The three Jewish stories were to be those of the barrister and TV personality Robert Rinder; the Ganze family from North London; and Viviane. On the other side were three Palestinians. I was concerned that the format already reflected an in-built bias. If two sets of refugees – one Palestinian, one MENA – emerged from the Arab-Israeli conflict, the three Jewish cases ought all to be MENA Jews, particularly as there were more Jewish refugees than Palestinian ones. Moreover, there was a danger that the story of Rinder’s Holocaust survivor relative, set alongside the tale of a Palestinian refugee, would give the impression of Europeans intruding into Palestine, and that the Palestinian Arabs had ‘paid the price’ for European antisemitism. But I consoled myself that Viviane’s story would be told for the first time on prime time British television.
I tried to share my misgivings with Rinder himself, but he would not engage directly with me. Instead he referred me to the executive producer, Colette Flight. She was pleasant enough. In a brief telephone call, I thanked her for featuring Viviane, a Jewish refugee from an Arab country. In fact over half the Jewish population of Israel descended from these refugees. But Colette was not interested in Israel today, and seemed perturbed that not all the Jewish refugees had left in 1948.
Last September I received excited emails from Viviane. Filming was about to start. From Egypt, her aunts’ story would move to Brindisi in Italy, the first leg of their journey to Haifa.
But disappointment soon set in. At the last moment, the Egyptian authorities denied Viviane an entry visa. The story would have to start in Brindisi. Thus the programme failed to give the Egyptian backstory, and Viviane’s narrative lost much of its emotional power, while the Palestinians railed against the injustice of their uprooting. They were free to roam inside Israel, visit Arab villages and chat to Arab historians who, inexplicably, had not been displaced. Egypt, in contrast, had made it clear that did not want Viviane back. ‘One way – no return’ still held true in her case.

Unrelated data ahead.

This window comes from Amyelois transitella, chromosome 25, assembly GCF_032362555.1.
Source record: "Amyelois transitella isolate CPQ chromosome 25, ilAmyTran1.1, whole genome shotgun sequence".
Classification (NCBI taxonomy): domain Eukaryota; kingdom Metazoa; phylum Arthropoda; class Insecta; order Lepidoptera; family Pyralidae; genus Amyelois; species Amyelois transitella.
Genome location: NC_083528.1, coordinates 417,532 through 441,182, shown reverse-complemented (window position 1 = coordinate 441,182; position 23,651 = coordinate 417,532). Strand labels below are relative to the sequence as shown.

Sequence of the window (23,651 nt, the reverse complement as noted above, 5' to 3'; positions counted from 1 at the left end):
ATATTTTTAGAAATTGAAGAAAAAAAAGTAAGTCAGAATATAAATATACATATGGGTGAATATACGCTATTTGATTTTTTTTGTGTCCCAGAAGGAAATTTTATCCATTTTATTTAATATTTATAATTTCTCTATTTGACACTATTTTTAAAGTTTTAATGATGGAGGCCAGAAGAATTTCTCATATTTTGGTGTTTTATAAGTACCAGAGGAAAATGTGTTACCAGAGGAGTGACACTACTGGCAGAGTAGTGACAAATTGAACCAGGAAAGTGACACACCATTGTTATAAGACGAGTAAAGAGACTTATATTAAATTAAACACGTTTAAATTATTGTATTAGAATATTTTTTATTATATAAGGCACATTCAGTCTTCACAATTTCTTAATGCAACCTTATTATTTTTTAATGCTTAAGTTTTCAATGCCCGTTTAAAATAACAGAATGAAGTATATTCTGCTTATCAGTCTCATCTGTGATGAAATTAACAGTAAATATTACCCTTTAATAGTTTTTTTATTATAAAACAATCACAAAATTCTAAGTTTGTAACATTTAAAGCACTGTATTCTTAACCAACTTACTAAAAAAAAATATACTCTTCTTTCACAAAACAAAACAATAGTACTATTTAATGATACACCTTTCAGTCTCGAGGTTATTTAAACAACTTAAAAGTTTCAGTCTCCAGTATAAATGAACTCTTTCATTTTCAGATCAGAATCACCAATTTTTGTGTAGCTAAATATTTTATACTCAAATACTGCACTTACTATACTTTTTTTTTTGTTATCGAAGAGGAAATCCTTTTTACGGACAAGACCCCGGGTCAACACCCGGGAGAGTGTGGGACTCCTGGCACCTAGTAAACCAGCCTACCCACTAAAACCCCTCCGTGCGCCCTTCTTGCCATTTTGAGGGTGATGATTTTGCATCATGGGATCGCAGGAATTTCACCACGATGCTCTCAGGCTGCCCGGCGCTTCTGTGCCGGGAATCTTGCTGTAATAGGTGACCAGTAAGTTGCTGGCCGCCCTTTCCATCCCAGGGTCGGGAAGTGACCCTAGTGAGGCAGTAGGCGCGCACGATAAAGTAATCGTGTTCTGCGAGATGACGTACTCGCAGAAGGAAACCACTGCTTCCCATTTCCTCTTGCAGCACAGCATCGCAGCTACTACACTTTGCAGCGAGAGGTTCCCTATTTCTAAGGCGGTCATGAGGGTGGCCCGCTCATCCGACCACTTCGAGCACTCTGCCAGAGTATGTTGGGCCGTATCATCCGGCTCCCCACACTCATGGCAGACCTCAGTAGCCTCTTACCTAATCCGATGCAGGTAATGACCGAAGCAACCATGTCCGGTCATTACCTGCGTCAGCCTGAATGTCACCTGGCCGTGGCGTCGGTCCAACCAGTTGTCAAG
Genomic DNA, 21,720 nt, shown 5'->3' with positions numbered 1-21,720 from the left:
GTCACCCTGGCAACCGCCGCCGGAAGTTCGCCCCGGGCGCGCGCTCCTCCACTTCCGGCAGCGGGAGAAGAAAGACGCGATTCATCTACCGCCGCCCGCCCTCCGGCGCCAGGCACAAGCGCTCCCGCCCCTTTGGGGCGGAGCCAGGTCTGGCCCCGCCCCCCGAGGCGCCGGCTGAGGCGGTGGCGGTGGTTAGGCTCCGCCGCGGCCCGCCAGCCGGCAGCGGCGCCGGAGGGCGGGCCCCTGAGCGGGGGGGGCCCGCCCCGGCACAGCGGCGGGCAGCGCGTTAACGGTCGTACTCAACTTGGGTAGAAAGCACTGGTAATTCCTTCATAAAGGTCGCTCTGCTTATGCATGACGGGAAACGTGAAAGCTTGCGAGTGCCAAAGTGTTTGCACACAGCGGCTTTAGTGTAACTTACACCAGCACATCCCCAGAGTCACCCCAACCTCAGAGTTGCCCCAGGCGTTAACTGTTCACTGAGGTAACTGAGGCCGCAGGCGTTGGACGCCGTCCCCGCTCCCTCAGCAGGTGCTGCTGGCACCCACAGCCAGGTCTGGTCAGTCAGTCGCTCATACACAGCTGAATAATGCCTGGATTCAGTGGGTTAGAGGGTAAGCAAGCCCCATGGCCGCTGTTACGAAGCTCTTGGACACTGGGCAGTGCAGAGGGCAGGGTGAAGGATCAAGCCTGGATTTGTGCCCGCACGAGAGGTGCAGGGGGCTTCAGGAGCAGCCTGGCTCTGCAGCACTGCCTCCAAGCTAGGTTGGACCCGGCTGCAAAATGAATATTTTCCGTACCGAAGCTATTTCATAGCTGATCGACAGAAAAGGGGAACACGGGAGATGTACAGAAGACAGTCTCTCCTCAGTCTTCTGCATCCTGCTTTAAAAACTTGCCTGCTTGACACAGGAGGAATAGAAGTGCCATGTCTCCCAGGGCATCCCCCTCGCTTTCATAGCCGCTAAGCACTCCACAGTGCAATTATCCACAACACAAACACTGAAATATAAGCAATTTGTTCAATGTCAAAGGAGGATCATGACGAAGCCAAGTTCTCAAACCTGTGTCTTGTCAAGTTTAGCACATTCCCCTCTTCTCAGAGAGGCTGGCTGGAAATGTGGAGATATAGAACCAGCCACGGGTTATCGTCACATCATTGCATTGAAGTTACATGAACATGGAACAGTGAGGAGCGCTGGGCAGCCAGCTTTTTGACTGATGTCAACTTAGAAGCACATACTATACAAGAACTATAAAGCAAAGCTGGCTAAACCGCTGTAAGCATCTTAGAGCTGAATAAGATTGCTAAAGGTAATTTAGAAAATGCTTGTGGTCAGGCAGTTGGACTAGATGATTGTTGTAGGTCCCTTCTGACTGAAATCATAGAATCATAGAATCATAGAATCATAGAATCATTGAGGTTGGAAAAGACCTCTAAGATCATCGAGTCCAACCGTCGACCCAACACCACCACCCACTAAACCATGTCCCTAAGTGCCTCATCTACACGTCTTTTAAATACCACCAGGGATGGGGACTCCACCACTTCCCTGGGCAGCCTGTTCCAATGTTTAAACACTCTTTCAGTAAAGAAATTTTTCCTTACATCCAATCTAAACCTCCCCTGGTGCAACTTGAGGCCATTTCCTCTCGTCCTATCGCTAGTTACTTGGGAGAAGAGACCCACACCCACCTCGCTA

It seems that the producers toyed with the idea of substituting the Egyptian segment with photos of Jewish life in Cairo. I gave an archive researcher the names of Facebook sites and websites run by Egyptians Jews with plenty of old photos. The producers dropped even this solution: they said they could not source any archive material from Egypt!
A historian Viviane met in Brindisi says that her aunts could have been fleeing violence in Cairo. But the final film was heavily edited. Worse still, Viviane never got to tell her own story. Rather than explain that her family were expelled at two weeks’ notice as refugees, the programme said that she and her family ‘had left to start a new life in England.’
All this leaves us feeling let down. The story of the Jewish refugees from the Middle East and North Africa was glossed over, Arab antisemitism left on the cutting room floor. Perhaps the producers worried that the truth would have introduced complexity into a simple tale of Palestine emptied of its ‘Arab natives’ by European settlers. Perhaps they feared an antisemitic backlash. At any rate, a golden opportunity was missed.
The Palestinian participants got multiple chances to emphasise their nakba (‘they fled or were forced to flee’), their loss of roots going back generations, their attachment to the soil. We heard phrases like ‘their lives were shattered’, ‘turned upside down’, tales of lost orange groves and demolished homes. The Jewish nakba got a single sentence ( ‘ more than 800,000 Jews emigrated or were forced to flee’) – added belatedly at Viviane’s insistence. Not a word about the loss of land, homes, businesses, shrines, heritage going back 2,000 years – an entire civilisation.
The BBC would like the forgotten Jewish refugees to remain forgotten.